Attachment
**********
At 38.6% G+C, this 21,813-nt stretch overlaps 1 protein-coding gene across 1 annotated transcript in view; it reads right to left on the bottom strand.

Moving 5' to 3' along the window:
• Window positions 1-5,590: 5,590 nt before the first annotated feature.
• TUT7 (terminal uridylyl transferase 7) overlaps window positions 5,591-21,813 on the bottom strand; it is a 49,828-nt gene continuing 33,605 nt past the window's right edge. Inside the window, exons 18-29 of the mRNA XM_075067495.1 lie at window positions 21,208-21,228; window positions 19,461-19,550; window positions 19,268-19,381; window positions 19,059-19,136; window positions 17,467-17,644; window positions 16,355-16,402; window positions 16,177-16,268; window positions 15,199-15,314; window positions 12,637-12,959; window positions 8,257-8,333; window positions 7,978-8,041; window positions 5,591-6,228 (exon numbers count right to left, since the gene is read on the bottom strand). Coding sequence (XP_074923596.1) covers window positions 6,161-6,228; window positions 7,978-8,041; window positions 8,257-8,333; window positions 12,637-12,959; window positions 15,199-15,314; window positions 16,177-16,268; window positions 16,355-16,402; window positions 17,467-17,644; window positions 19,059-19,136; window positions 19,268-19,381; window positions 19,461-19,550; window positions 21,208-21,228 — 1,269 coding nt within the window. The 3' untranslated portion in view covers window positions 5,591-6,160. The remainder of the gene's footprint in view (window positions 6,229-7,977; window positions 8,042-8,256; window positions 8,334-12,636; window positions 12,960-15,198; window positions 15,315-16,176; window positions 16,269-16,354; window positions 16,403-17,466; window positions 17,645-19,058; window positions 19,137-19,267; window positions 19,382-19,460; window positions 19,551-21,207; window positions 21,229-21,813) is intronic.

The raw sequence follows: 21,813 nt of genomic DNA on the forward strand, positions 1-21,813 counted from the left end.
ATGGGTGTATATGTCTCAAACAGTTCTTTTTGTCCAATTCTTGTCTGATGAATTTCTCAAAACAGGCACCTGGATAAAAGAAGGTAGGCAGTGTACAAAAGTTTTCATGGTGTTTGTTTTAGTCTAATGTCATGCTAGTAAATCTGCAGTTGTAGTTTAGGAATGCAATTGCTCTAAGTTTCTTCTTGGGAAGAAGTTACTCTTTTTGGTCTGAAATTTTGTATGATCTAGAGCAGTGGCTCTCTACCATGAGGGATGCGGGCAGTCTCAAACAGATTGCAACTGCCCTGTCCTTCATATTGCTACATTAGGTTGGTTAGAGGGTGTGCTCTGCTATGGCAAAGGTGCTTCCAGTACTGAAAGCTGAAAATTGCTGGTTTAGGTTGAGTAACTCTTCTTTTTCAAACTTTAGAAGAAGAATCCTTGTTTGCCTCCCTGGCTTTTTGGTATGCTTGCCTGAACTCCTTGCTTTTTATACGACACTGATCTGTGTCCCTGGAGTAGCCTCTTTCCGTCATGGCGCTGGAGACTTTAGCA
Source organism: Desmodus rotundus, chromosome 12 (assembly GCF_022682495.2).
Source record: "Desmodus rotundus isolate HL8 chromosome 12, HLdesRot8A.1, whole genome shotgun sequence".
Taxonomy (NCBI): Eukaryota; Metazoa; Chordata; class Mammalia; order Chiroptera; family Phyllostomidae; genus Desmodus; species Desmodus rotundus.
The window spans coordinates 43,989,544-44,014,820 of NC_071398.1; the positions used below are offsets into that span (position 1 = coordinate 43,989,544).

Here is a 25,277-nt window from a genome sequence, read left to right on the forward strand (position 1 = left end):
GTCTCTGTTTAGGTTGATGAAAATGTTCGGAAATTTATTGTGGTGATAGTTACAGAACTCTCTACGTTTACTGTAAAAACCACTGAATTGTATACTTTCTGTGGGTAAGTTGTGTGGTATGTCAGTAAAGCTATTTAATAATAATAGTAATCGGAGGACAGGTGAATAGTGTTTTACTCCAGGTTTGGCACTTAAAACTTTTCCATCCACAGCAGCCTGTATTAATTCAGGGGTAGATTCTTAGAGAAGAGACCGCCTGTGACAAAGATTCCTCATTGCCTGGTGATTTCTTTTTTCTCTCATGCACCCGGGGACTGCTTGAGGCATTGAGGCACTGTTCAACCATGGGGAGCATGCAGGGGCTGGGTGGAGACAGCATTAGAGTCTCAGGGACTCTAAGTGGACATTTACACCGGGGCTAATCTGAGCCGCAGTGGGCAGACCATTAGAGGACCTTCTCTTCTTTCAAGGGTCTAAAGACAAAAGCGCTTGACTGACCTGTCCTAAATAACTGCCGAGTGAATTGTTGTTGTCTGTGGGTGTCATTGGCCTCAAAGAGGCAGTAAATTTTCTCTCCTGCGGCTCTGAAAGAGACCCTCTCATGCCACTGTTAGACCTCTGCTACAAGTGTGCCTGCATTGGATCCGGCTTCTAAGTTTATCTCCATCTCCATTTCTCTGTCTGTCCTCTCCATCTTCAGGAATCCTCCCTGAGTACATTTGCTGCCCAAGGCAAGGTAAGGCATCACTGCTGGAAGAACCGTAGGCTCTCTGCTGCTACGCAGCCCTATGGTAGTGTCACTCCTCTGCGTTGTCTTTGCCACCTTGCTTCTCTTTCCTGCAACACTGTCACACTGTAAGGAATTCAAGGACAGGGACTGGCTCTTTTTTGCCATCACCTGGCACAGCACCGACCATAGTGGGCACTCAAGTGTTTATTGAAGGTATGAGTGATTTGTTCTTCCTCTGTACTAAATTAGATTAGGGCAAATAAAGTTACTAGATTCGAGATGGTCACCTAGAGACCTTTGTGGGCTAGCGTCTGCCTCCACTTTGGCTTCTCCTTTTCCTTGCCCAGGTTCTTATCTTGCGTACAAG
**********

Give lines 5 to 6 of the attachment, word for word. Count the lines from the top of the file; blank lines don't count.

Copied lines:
The raw sequence follows: 21,813 nt of genomic DNA on the forward strand, positions 1-21,813 counted from the left end.
ATGGGTGTATATGTCTCAAACAGTTCTTTTTGTCCAATTCTTGTCTGATGAATTTCTCAAAACAGGCACCTGGATAAAAGAAGGTAGGCAGTGTACAAAAGTTTTCATGGTGTTTGTTTTAGTCTAATGTCATGCTAGTAAATCTGCAGTTGTAGTTTAGGAATGCAATTGCTCTAAGTTTCTTCTTGGGAAGAAGTTACTCTTTTTGGTCTGAAATTTTGTATGATCTAGAGCAGTGGCTCTCTACCATGAGGGATGCGGGCAGTCTCAAACAGATTGCAACTGCCCTGTCCTTCATATTGCTACATTAGGTTGGTTAGAGGGTGTGCTCTGCTATGGCAAAGGTGCTTCCAGTACTGAAAGCTGAAAATTGCTGGTTTAGGTTGAGTAACTCTTCTTTTTCAAACTTTAGAAGAAGAATCCTTGTTTGCCTCCCTGGCTTTTTGGTATGCTTGCCTGAACTCCTTGCTTTTTATACGACACTGATCTGTGTCCCTGGAGTAGCCTCTTTCCGTCATGGCGCTGGAGACTTTAGCA